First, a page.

Here’s What Your Tongue Says about Your Health

tongue

Have you ever just stopped in front of a mirror and looked at your tongue? It seems strange, yes, but your tongue can tell you a lot about your health. This is why you might have noticed that your doctor asks you to stick your tongue out during your annual physical.

Unfortunately, the tongue is also one of those parts of the body that we often take for granted. Some people don’t even brush their tongue while brushing their teeth! But you have to start paying attention to and taking care of your tongue. After all, it plays a key role in our ability to eat and breathe. This is important, especially right now, when appointments with your dentist should be limited to emergencies.

Start taking charge of your oral health by paying attention to your tongue. Here’s what its appearance says about your health:

If your tongue has white patches or coating

The tongue is supposed to be in a pinkish or pastel red shade. But because of the food you eat, sometimes temporary discoloration occurs. If your tongue has white patches or coating, though, it might mean two things:

  • Oral thrush – this is a type of yeast infection in your mouth. This is usually seen in babies and elderly people who use dentures. However, you might also notice this on your tongue if you’re taking medications like antibiotics or if you have a condition that weakens your immune system like diabetes. Fortunately, it can be treated with an antifungal drug, and your tongue can return to its natural pink color.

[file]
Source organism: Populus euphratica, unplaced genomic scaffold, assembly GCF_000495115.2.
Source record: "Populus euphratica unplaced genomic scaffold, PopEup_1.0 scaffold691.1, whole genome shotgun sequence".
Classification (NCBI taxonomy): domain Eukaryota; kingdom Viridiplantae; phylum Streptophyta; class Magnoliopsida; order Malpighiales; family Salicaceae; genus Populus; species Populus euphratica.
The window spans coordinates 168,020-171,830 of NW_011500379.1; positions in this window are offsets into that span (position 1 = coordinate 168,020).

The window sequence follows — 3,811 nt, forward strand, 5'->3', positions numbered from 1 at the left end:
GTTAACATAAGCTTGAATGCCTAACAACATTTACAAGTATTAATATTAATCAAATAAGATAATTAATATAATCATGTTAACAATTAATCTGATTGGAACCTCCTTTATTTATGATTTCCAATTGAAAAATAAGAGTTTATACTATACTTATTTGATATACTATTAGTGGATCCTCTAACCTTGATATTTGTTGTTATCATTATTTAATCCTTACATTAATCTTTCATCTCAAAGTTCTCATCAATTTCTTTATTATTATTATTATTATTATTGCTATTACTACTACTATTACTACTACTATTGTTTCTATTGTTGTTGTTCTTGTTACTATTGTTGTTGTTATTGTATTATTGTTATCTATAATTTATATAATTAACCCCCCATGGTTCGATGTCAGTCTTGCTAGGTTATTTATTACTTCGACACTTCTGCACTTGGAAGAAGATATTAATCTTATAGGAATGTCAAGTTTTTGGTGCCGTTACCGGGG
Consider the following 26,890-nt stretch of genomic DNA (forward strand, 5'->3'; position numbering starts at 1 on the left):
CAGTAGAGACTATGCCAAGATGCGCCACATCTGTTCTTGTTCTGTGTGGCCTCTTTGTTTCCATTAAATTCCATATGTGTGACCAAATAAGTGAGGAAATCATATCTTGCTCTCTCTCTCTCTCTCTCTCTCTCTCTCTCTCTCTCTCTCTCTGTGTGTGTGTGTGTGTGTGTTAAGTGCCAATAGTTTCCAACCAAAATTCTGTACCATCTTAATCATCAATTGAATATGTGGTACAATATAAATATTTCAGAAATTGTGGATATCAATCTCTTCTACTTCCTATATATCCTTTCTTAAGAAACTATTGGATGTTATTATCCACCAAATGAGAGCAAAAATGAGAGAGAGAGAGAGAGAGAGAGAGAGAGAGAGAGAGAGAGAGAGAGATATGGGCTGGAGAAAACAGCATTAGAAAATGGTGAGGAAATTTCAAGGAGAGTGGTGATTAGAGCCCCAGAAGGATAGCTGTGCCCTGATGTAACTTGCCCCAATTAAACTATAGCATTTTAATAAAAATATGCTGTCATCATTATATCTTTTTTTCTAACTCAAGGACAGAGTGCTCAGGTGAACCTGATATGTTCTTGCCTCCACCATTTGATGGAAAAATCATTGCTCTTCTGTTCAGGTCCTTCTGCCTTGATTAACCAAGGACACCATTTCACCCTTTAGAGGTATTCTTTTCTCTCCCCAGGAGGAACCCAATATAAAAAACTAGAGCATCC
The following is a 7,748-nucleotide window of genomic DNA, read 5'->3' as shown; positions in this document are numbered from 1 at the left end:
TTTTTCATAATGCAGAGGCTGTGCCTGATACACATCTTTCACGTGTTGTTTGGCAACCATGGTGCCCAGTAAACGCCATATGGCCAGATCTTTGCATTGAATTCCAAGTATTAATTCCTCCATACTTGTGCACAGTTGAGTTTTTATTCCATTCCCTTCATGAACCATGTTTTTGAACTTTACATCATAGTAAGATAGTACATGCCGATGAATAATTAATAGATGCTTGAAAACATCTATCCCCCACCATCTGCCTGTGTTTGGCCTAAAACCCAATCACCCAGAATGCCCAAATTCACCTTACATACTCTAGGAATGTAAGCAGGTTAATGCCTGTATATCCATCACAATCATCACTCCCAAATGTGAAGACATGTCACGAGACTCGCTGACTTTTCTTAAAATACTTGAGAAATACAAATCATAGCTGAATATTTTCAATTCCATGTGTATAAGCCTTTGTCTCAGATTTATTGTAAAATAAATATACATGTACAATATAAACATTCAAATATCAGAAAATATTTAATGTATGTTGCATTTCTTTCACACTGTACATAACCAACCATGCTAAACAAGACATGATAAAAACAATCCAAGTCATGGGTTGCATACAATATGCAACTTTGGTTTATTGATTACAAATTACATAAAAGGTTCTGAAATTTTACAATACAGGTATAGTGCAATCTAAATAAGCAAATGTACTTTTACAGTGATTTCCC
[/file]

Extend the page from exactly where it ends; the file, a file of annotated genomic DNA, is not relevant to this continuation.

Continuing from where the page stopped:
• Leukoplakia – this is a condition where cells in the mouth grow excessively. It happens when the tongue has been irritated, such as when you use tobacco products. While not dangerous in itself, it could also be a precursor to cancer.

dentist

If your tongue is red

While the tongue has a slightly reddish tint to it, it shouldn’t have the color of strawberries. If you notice that your tongue is bright red, it might mean that you have:

  • Scarlet fever – red tongue and high body temperature are symptoms of scarlet fever, so you will need the help of a physician.
  • Vitamin deficiency – if you lack vitamin B-12 and folic acid, your tongue might be sore and take on a reddish appearance. Taking supplements and adopting a change in your diet can help with this problem.

If your tongue is black and hairy-looking

Having a dark, “hairy” mouth sounds strange (and disgusting), but it happens. Though your tongue might not have actual hair, the papillae or tiny bumps on the surface of your mouth grow and elongate. If you notice this, this might indicate poor oral hygiene.

Apart from the elongation of your tongue’s papillae, you might also see discoloration and halitosis or bad breath. Anything excessive, such as smoking or coffee drinking, can result in this condition. Fortunately, it’s not serious and can be treated by brushing or scraping your tongue.

Now that you know what your mouth might be telling you, it’s essential to check it daily. Pair regular monitoring with excellent oral hygiene, and you can keep your mouth healthy.

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